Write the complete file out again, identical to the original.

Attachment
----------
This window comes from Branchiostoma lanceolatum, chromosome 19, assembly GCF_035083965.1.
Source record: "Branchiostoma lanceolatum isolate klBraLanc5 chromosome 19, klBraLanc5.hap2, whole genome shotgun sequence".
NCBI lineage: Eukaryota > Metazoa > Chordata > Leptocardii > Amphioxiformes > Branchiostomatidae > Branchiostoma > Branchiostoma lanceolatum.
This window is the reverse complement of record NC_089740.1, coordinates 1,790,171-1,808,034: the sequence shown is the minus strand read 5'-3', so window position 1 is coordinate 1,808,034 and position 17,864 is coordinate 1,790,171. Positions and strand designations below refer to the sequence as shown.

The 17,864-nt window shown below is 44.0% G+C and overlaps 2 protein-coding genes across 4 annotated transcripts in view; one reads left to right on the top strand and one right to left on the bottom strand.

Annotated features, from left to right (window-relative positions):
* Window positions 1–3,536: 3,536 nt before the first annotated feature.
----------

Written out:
This window comes from Branchiostoma lanceolatum, chromosome 19, assembly GCF_035083965.1.
Source record: "Branchiostoma lanceolatum isolate klBraLanc5 chromosome 19, klBraLanc5.hap2, whole genome shotgun sequence".
NCBI lineage: Eukaryota > Metazoa > Chordata > Leptocardii > Amphioxiformes > Branchiostomatidae > Branchiostoma > Branchiostoma lanceolatum.
This window is the reverse complement of record NC_089740.1, coordinates 1,790,171-1,808,034: the sequence shown is the minus strand read 5'-3', so window position 1 is coordinate 1,808,034 and position 17,864 is coordinate 1,790,171. Positions and strand designations below refer to the sequence as shown.

The 17,864-nt window shown below is 44.0% G+C and overlaps 2 protein-coding genes across 4 annotated transcripts in view; one reads left to right on the top strand and one right to left on the bottom strand.

Annotated features, from left to right (window-relative positions):
* Window positions 1–3,536: 3,536 nt before the first annotated feature.